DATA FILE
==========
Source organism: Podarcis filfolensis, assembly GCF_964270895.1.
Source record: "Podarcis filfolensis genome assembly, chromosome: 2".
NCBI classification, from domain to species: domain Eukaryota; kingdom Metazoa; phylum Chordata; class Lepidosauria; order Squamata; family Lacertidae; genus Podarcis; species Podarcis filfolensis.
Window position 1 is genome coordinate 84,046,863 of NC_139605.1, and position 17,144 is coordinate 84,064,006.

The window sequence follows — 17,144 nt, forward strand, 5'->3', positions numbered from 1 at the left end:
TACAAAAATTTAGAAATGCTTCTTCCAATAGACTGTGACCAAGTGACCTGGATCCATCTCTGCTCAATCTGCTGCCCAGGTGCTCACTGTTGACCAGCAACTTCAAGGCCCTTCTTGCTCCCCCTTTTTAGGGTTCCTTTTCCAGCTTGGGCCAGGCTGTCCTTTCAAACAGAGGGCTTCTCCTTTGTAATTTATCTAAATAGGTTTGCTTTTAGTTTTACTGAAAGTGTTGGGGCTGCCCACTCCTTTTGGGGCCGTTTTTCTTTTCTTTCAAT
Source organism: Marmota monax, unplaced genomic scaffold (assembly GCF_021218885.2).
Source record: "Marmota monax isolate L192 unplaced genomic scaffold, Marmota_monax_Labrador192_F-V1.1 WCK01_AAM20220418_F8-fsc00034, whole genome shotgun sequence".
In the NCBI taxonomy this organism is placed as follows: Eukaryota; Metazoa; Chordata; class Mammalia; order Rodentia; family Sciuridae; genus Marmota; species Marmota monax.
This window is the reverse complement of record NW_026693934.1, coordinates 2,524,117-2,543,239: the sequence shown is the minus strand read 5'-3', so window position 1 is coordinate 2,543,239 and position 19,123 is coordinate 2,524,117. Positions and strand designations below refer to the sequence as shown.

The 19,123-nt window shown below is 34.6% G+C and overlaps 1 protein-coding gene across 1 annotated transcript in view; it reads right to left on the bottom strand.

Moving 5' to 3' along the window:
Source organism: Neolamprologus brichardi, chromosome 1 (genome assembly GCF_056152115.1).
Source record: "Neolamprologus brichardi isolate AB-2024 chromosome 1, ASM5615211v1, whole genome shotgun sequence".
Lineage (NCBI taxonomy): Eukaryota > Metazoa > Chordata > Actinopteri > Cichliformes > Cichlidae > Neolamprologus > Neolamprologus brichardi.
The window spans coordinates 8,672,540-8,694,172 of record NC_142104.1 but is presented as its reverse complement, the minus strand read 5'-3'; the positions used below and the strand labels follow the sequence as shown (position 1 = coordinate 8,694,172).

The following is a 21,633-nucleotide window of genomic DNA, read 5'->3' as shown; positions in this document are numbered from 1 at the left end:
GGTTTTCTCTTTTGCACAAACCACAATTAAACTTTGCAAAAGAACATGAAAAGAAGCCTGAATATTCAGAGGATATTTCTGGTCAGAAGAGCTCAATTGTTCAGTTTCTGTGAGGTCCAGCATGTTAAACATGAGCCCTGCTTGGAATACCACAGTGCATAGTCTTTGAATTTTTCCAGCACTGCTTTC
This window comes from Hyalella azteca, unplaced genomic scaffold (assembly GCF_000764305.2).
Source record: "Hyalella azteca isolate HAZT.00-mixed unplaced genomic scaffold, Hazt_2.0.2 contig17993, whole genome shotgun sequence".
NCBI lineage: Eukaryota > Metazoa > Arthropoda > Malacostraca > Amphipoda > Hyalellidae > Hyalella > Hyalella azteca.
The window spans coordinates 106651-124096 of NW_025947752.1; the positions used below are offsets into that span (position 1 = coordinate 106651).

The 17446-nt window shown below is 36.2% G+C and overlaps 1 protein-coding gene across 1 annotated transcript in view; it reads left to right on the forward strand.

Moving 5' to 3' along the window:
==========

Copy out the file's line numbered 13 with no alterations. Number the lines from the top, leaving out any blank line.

Source organism: Neolamprologus brichardi, chromosome 1 (genome assembly GCF_056152115.1).